On Friday the government approved the start of the procurement procedure to replace the F-16 fighter bombers with 34 new fighter planes, a symbol of government defence policy. We learned this from corroborative sources.
Appropriate cabinet ministers including the Prime Minister, Charles Michel, gave the Defence Minister, Steven Vandeput (of the New Flemish Alliance) the authority to send out invitations to tender. In government jargon these are known as “Requests for Governmental Proposals” – RfGPs).
These will be sent to five Government contractors, three European and two American. Each are offering to provide a different aircraft for this contract, with an initial total value of 3.59 billion euros.
It is thought that the total cost of the programme may come to some 15 billion euros throughout the future anticipated lifetime of the fighter, likely to be 40 years.
This invitation to tender, originally hoped by the military to be undertaken by the beginning of 2015, is eagerly awaited by the five manufacturers in contention. These are the American companies Boeing and Lockheed Martin, the French aircraft manufacturer Dassault, the Swedish Saab and British BAE Systems. They are respectively offering the F/A-18F Super Hornet, the F-35 Lightning II, the F/A-18 E/F Super Hornet, the Rafale F3R, the Saab JAS 39 Gripen E/F and the Eurofighter Typhoon.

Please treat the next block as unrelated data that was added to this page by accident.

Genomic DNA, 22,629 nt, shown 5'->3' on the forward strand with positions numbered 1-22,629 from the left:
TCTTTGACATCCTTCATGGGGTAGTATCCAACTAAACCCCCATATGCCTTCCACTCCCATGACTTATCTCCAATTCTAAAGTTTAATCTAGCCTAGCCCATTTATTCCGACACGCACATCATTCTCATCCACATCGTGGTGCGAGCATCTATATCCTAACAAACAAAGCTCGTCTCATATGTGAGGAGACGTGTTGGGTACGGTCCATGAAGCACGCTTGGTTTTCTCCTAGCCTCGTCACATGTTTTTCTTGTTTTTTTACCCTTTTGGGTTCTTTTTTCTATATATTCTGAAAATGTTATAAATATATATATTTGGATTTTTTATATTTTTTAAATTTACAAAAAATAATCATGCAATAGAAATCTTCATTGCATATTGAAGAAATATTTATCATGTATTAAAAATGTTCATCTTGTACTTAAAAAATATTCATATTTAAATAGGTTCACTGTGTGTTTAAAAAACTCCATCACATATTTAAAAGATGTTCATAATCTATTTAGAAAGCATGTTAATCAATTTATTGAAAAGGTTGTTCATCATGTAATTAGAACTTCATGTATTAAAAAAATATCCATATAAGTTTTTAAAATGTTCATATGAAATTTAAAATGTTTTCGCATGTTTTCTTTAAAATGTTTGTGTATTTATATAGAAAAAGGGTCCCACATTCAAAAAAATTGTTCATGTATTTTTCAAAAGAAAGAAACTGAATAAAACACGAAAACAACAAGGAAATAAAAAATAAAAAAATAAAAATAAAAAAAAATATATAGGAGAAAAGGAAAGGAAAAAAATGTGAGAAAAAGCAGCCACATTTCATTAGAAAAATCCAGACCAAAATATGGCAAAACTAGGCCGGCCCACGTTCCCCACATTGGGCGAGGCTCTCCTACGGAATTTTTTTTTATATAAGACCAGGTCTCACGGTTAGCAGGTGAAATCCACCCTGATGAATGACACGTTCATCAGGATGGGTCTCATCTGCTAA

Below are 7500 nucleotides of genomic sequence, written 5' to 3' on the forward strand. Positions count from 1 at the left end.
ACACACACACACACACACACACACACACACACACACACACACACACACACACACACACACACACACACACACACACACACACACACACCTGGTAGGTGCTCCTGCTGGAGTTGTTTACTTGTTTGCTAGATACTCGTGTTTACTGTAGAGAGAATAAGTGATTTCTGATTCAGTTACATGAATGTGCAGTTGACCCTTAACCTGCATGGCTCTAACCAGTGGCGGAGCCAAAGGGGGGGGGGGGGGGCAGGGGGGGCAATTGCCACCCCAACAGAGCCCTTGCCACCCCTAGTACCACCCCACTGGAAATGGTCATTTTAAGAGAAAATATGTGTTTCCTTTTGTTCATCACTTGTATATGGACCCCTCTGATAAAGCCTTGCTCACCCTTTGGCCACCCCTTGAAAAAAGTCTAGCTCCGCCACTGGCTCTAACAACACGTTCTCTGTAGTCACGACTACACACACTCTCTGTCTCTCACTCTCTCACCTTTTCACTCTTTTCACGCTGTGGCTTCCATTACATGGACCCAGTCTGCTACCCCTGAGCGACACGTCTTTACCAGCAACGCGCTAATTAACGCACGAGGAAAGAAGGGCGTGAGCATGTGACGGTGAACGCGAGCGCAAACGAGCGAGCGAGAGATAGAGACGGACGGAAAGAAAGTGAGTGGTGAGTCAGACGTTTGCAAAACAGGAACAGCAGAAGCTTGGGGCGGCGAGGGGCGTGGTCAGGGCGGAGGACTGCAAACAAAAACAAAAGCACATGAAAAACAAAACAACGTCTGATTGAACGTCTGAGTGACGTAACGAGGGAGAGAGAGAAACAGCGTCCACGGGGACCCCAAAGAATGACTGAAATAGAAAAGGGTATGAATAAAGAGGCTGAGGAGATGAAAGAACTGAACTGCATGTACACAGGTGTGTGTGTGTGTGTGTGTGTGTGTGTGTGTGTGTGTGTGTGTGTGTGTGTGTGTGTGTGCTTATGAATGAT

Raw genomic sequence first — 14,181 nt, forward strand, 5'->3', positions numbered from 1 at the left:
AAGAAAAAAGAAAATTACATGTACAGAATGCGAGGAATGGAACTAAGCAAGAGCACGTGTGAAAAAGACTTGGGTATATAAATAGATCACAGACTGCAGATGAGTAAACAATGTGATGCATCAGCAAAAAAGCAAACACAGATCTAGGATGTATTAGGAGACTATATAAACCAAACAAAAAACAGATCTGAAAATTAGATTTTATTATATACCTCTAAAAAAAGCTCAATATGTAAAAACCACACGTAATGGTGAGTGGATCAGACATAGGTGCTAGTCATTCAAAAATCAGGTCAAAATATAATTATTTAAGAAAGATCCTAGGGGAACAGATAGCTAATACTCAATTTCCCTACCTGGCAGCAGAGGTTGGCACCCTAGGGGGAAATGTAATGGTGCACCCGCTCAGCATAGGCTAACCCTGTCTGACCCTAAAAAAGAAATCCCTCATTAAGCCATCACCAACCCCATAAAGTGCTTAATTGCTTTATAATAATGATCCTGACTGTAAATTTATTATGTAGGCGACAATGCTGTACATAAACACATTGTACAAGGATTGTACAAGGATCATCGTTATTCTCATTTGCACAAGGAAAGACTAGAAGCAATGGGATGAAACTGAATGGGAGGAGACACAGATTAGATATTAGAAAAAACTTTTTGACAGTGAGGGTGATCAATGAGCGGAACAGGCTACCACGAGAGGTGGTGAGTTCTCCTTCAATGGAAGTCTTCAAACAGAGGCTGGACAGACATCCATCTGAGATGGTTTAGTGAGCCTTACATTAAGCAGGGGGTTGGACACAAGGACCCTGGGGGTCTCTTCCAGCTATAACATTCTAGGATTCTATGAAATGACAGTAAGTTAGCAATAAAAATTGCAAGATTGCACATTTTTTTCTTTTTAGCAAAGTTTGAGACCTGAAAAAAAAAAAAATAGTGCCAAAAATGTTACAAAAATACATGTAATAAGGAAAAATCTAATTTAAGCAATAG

Mr Vandeput recently mentioned that his intention and that of the government was still to sign the purchase contract “in the second half” of next year. This will be after the analysis of tenders which, to be successful, will need to contain an economic component.
The Military Procurement Committee had last week given the green light to starting the procurement procedure, but had done so within conditions which the opposition denounced as lacking transparency.